If you follow Deutsche Bank and you are a fan of bear markets, now is a time to start getting excited. In a recent interview, representatives from the bank stated that they believe that we are officially in a bear market, and that stock prices are going to keep dropping for the foreseeable future. While a bear market seems likely, anything worse than this is still up in the air. As one representative from Heartwood Investment Management says, the U.S. economy is anemic, but not failing. However, things need to change if a full on recession is to be avoided. To get a better feel for a negative scenario, let’s explore the Deutsche Bank statement.
There are a few things to watch for if what is being warned of is, in fact, true. First, the typical bull market lasts about seven to nine years. The one that we are supposedly just coming off of fits within that range. Next, bear markets can last quite a while, and the upward rallies that can occur within them can be prolonged to the point where people think that the bear market might actually be over. This is not the case, though. A rally within a bear market can last for a few weeks, at times, and this means that if you think the market is beginning to reverse within a bear market, you need to be very cautious. Ways to do this include limiting market exposure, taking out smaller position sizes, and using alternative methods of trading to alleviate risk. For example, if you typically invest in the stock market, try using binary options to achieve the three risk mitigation techniques described above.
One other idea that Deutsche Bank is throwing around is that only the Federal Reserve is in a position to help stock prices. And because the Fed doesn’t seem to be taking action any time soon, this could be a cause for alarm with some traders. The thing to remember is that you do have tools available to help you offset your personal risk in dropping markets. Remember the old investing maxim: buy low, sell high. When prices are dropping all around you, putting money into long term positions can be helpful. Yes, prices might go lower, but these are long term positions, and twenty years from now, there is only a very slim chance that you will not have made money off of these positions, especially if they are solid companies.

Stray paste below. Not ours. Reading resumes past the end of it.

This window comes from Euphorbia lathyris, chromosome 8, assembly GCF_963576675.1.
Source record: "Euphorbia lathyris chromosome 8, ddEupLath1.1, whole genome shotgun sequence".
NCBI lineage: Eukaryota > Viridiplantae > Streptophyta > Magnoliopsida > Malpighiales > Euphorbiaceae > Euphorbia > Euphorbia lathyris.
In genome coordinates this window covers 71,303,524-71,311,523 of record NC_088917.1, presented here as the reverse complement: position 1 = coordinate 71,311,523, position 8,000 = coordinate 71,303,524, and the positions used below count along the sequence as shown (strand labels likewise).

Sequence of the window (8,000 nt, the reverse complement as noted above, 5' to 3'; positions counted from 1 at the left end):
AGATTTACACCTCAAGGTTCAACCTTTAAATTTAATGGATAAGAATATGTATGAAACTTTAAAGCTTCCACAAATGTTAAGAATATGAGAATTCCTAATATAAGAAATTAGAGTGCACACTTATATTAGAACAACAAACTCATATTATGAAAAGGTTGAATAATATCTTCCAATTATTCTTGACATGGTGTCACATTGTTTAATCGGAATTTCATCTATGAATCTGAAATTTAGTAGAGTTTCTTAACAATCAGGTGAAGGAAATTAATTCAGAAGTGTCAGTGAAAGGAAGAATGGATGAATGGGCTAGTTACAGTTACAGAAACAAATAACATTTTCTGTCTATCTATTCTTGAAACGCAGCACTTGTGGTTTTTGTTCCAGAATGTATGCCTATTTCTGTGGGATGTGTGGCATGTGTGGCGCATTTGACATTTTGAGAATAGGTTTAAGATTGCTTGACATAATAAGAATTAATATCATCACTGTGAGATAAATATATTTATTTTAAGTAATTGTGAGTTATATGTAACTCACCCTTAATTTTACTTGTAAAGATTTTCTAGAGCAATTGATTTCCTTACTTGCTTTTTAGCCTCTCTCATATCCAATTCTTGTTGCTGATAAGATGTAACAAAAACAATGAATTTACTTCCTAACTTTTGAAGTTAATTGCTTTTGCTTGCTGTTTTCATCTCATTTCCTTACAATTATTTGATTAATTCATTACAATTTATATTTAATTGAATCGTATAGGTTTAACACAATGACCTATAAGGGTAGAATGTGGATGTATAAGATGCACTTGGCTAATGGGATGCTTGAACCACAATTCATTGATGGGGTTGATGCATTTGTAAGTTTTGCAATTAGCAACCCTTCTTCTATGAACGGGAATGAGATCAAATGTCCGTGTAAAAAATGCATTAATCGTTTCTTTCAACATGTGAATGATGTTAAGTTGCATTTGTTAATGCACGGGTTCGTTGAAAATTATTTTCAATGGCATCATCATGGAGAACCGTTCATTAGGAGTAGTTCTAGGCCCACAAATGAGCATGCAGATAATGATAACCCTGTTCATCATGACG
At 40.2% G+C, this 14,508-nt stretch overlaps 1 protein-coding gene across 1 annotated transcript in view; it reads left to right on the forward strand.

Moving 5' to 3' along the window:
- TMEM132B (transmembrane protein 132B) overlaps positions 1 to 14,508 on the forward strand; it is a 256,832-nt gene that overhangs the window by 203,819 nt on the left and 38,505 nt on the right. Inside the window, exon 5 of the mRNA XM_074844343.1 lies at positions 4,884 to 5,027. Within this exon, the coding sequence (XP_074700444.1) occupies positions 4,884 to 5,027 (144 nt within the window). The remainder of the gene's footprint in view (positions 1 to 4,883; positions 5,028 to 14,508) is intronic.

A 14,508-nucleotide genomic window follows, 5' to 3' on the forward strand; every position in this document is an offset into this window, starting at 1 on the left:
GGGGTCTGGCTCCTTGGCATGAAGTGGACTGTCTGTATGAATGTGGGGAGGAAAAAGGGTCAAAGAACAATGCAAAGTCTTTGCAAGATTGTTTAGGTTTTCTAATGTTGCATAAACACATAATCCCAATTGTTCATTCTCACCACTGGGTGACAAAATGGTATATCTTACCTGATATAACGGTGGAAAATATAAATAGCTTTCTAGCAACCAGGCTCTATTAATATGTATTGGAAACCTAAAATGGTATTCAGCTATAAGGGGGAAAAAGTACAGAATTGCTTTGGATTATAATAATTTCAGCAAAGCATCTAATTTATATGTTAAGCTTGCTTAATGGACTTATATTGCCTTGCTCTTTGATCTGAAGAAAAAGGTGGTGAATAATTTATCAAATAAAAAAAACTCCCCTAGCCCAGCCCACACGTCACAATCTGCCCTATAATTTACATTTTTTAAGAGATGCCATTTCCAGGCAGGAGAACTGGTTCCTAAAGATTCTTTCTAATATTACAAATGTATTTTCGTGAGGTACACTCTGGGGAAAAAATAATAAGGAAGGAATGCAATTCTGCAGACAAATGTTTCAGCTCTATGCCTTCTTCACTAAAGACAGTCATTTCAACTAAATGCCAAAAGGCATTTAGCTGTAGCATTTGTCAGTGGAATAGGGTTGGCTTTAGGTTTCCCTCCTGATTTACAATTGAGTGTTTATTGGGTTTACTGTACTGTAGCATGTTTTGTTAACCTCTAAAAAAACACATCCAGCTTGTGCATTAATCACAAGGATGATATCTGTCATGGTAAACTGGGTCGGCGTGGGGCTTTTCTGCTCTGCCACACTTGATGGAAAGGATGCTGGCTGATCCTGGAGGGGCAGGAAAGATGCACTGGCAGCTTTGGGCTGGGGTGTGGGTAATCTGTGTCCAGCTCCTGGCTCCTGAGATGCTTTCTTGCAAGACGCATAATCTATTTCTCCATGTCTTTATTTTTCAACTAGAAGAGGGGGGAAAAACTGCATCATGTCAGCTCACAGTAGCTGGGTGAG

Deutsche Bank spokesmen commented that the best way to stave off defaults within U.S. companies would be for the dollar to drop further, and only a Fed intervention can make this happen quickly. If you are a Forex trader, or are interested in expanding to this category, paying attention to this side of things may also be helpful to you. But also remember that the Deutsche Bank view is not the only one out there. This is a German bank, and Germany is being hit hard by falling prices right now. However, in the United States there are different perspectives, and there’s not yet definite proof that the U.S. economy is in a recession. A recession could occur if prices keep dropping, and there’s potential that a Fed move right now could prevent that, but also know that if a recession occurs, this would represent a 20 percent decrease in European equities as well, and Germany would be one of the ones hardest hit by this. They have reason to want this to happen, so the above described scenario may be skewed a little because of this desire.